Gatka, according to Mike - but there are websites out there who will certainly give you more accurate information - was a game of sticks designed to make the Sikh warrior as efficient as possible in the shortest possible time.

I hope Mike will be able to perform a Gatka demonstration after showing the few (but beautiful) tulwars we have in the museum this year in Dijon for the HEMAC event. Though Gatka uses a lot of different weapons.

Fab

PhD in medieval archeology.
HEMAC member
De Taille et d'Estoc director
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Jean Henri Chandler




Location: New Orleans
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PostPosted: Mon 12 Feb, 2007 9:27 pm    Post subject:         Reply with quote

Fabrice Cognot wrote:
I had the chance to be introduced to Gatka by Mike Stilwell in 2004 at our annual HEMAC event in Dijon - (and very much enjoyed watching his group and Guru performing at the first Schola Gladiatoria Gun Powder Mills even), and every time I have the opportunity I really enjoy playing Gatka with him. You work up a sweat in no time, and as Steve said the differences with other, Western, sword and buckler sources are mind opening (and challenging) - though you quickly get used to it.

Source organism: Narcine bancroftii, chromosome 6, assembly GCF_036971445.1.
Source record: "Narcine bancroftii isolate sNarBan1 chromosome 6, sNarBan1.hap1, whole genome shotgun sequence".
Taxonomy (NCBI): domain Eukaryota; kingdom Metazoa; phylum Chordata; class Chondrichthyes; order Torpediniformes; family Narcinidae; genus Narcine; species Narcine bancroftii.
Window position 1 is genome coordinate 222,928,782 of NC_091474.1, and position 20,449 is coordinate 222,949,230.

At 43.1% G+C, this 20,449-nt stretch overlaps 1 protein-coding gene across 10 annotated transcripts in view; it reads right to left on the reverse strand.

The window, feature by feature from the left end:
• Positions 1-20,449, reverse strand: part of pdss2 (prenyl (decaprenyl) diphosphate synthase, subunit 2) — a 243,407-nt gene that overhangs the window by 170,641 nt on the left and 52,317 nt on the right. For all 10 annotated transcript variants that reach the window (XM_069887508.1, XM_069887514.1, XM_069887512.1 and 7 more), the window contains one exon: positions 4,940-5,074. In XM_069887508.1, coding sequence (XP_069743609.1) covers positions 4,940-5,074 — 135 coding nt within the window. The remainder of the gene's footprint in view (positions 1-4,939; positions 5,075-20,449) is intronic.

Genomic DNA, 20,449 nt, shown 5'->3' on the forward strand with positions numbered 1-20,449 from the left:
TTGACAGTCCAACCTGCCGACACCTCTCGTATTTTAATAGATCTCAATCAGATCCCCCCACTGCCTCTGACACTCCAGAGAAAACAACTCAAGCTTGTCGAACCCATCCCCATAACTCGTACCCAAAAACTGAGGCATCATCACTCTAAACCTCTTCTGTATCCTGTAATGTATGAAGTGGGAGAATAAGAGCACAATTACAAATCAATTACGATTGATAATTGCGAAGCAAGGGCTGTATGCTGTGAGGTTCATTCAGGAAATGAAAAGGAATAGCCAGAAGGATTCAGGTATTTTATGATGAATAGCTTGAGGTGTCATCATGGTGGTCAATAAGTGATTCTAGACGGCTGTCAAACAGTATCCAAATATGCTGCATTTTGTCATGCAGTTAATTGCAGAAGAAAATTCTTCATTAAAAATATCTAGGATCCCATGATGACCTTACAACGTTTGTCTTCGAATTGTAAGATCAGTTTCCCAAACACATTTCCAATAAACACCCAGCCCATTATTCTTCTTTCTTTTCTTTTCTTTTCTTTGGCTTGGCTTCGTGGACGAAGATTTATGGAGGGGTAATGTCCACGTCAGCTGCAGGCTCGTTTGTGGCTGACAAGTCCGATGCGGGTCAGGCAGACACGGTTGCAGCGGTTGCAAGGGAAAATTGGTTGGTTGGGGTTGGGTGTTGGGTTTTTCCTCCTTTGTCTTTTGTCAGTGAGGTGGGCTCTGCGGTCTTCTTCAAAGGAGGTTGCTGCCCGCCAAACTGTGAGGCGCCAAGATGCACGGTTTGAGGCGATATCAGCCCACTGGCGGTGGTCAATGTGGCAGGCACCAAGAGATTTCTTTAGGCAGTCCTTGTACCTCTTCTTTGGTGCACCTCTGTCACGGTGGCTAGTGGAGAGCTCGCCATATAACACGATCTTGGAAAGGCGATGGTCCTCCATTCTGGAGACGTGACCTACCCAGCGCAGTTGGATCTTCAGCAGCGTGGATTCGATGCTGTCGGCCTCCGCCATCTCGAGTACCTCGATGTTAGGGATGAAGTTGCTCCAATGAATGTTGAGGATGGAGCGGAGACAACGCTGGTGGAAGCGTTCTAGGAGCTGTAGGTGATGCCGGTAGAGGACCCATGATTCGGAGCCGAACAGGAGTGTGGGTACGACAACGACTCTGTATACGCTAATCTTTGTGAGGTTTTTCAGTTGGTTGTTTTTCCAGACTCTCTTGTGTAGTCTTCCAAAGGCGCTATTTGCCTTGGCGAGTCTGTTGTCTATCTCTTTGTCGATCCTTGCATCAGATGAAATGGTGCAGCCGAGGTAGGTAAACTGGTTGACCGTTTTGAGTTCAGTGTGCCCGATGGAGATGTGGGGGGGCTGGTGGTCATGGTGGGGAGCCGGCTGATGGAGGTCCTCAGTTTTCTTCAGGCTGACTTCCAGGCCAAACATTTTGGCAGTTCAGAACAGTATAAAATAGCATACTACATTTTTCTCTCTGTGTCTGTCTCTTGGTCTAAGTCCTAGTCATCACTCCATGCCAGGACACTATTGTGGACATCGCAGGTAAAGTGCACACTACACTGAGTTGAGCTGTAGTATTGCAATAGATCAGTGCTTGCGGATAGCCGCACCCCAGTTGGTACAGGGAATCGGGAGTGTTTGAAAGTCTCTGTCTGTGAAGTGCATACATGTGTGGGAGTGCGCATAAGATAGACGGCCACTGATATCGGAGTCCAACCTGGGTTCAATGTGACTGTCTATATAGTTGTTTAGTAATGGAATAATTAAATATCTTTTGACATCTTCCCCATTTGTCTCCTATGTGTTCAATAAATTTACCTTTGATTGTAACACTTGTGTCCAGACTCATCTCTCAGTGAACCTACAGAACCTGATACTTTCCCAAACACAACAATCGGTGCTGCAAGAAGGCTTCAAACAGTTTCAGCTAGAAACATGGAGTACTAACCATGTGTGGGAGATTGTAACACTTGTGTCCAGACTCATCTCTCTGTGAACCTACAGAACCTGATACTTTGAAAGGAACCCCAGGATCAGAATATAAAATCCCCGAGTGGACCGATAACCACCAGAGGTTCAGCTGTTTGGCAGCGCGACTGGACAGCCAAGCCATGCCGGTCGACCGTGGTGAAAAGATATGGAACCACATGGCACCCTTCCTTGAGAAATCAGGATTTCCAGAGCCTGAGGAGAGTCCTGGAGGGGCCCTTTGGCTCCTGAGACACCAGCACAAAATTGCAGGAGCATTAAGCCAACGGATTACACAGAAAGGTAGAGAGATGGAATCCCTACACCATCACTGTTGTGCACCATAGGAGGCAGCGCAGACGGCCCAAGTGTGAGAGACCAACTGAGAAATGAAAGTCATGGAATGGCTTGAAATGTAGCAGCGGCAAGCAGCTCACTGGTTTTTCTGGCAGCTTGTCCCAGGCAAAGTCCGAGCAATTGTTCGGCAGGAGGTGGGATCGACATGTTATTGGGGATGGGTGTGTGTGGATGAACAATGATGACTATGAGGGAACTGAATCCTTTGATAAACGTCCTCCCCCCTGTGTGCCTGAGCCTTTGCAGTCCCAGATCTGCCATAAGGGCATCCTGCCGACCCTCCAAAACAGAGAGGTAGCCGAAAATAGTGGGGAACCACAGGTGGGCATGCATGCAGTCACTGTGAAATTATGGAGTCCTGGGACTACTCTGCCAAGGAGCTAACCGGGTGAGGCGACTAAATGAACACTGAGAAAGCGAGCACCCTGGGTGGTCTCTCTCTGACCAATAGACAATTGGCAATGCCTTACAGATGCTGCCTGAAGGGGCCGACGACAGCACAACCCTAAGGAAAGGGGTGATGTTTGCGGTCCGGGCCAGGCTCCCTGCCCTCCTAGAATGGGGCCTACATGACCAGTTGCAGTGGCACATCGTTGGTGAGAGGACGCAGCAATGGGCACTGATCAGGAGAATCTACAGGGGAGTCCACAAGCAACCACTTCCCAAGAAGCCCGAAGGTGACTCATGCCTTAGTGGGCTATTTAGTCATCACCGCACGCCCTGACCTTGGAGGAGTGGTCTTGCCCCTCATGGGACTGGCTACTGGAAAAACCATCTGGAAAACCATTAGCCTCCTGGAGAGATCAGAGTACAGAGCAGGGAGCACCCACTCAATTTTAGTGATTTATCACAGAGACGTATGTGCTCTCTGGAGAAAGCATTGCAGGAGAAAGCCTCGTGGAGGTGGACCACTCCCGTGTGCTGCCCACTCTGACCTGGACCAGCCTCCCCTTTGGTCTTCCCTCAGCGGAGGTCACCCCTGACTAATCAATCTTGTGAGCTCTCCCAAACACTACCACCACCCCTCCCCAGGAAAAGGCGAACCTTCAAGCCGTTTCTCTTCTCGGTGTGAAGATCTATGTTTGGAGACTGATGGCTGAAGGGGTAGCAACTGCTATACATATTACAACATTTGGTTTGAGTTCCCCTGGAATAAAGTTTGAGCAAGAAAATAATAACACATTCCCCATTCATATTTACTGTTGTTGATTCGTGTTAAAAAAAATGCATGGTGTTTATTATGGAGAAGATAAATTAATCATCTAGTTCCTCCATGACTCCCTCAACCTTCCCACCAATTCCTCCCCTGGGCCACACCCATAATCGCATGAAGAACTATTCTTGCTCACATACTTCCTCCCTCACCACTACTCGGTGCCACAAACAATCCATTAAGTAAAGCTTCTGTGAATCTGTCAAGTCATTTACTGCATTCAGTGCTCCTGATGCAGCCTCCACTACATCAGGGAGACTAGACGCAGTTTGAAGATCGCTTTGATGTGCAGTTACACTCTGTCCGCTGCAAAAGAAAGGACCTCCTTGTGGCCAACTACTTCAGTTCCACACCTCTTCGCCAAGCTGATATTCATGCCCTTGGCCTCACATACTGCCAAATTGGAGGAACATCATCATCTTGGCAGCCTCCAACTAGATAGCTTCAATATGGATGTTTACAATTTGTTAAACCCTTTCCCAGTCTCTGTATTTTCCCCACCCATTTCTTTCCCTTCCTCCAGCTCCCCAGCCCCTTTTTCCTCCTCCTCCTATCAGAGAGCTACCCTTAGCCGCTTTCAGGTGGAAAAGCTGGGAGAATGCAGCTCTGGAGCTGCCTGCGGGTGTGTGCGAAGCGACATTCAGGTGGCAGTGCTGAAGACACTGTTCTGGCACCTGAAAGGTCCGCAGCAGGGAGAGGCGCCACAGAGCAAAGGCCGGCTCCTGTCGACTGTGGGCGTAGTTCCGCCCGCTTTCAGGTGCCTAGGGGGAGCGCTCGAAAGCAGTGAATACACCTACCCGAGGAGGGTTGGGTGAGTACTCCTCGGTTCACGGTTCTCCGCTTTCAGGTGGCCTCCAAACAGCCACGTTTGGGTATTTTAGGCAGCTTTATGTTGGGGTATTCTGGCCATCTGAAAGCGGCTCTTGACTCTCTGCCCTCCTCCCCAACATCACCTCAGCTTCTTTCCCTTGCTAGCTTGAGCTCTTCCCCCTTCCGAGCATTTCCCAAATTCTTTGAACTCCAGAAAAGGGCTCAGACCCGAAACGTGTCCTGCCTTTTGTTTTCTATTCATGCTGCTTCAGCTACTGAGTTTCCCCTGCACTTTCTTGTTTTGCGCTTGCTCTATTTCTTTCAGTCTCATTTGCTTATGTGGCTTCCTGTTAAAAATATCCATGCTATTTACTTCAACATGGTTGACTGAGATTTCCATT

head strikes can appear rare, but there is a reason (two, actually) :
- the buckler can move realy quickly to cover the head
- the sheer thickness of cloth Sikh wear on their heads would render it almost inefficient.

The 'saber' (tulwar, actually) part was not choreographed - most probably because they were using sharps, and thus going at it with a bit of caution.

Gatka, according to Mike - but there are websites out there who will certainly give you more accurate information - was a game of sticks designed to make the Sikh warrior as efficient as possible in the shortest possible time.

I hope Mike will be able to perform a Gatka demonstration after showing the few (but beautiful) tulwars we have in the museum this year in Dijon for the HEMAC event. Though Gatka uses a lot of different weapons.

Fab


When is the Dijon event held?

J

System D'Armes Historical European fencing in New Orleans